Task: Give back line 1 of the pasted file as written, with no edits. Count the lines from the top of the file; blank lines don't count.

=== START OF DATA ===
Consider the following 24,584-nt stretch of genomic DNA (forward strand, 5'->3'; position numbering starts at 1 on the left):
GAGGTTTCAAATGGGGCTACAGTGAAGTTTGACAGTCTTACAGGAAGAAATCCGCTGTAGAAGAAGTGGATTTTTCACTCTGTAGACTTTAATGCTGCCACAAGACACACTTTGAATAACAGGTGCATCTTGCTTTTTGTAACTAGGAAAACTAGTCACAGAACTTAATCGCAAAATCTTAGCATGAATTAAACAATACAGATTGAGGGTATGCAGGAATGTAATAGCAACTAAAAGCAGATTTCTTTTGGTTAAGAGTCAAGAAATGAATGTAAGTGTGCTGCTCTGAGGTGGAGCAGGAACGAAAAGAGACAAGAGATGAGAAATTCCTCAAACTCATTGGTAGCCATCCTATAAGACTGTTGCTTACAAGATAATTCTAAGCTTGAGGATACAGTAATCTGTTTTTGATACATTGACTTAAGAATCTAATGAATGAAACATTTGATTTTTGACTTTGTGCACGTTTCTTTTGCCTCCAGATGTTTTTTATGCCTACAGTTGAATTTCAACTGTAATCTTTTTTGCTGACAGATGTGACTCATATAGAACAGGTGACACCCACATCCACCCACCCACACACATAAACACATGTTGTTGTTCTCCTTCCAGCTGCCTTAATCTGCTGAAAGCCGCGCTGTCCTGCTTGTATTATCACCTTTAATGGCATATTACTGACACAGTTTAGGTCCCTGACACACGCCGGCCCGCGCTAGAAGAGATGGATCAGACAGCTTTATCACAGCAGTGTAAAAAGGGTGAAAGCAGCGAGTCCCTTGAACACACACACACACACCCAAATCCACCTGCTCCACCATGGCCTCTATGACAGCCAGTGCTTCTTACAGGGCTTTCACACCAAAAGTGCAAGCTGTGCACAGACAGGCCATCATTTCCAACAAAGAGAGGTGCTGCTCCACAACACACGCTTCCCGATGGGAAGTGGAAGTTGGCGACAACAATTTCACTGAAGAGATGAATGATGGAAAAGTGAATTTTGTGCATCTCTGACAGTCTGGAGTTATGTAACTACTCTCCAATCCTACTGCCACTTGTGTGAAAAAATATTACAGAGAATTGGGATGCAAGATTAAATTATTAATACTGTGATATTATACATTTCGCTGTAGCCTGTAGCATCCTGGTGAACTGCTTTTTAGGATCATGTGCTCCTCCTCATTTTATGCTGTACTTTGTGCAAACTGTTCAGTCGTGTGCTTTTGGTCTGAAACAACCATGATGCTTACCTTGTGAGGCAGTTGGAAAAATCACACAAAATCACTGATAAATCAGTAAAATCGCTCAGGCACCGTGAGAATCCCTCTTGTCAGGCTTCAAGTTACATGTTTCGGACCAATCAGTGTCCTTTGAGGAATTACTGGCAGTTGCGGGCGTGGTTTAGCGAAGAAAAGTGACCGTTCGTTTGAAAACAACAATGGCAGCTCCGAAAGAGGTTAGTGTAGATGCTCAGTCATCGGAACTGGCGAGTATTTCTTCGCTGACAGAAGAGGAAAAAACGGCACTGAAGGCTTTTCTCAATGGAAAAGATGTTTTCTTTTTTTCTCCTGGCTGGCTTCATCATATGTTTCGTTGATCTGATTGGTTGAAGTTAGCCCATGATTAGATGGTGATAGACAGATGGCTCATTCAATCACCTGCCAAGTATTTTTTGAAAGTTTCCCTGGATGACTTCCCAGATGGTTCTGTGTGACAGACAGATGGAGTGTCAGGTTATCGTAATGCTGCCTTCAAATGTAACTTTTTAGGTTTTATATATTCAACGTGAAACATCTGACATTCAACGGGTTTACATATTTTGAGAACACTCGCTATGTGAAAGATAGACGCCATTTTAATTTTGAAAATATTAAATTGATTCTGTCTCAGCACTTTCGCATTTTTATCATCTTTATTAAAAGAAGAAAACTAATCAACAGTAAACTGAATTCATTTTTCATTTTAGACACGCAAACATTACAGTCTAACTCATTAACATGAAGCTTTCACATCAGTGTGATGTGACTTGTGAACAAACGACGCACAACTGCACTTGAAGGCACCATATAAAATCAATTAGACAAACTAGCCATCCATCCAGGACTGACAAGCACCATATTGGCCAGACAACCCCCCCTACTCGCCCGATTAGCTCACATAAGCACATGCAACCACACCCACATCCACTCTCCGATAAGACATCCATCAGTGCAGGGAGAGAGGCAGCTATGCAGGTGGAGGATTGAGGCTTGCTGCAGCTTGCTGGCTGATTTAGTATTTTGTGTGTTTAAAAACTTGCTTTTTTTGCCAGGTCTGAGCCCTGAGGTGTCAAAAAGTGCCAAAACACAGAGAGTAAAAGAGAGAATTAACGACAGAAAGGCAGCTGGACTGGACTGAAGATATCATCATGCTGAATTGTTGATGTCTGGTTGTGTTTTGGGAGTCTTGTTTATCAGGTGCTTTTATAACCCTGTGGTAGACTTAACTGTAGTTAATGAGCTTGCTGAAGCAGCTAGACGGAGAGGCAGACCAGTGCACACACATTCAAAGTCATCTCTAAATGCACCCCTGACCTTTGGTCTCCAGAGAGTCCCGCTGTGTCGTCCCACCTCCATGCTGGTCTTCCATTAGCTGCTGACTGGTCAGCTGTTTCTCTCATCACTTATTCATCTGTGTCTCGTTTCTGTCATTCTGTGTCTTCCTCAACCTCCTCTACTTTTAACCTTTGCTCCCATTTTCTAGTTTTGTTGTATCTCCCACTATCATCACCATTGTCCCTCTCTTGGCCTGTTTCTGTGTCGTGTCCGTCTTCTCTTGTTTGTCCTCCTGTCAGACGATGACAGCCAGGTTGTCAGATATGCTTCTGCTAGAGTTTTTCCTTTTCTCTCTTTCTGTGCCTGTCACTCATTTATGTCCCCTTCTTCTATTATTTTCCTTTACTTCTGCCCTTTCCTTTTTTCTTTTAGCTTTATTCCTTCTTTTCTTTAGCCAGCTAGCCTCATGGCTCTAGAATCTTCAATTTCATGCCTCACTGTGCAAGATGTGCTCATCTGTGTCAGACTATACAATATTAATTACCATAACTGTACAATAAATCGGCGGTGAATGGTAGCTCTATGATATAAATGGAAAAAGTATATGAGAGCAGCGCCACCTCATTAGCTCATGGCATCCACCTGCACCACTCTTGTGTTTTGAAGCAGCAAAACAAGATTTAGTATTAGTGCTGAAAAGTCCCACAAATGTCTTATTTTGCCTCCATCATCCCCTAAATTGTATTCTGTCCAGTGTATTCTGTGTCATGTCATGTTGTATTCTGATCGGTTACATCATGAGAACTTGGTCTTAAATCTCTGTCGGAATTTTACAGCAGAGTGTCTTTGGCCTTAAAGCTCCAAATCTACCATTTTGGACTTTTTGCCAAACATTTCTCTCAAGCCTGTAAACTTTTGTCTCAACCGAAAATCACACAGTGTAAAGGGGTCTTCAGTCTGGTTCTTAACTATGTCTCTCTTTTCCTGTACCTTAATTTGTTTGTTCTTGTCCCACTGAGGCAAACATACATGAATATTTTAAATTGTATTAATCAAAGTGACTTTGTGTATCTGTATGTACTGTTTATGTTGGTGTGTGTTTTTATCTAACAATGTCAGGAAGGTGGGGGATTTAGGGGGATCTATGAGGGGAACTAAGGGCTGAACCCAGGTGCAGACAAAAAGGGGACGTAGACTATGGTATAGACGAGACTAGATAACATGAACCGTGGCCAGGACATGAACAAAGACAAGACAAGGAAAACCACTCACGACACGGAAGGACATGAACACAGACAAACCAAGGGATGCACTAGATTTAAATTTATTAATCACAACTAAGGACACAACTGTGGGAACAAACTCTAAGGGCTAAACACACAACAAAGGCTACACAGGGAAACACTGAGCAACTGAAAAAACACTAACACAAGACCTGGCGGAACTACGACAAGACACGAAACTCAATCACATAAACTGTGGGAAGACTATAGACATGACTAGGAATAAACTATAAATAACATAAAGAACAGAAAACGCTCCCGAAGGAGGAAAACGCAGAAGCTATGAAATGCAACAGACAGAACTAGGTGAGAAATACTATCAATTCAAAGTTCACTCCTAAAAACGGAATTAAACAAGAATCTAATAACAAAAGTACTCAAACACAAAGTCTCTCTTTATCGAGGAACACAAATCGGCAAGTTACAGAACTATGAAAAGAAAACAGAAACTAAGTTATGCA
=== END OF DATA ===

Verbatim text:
Consider the following 24,584-nt stretch of genomic DNA (forward strand, 5'->3'; position numbering starts at 1 on the left):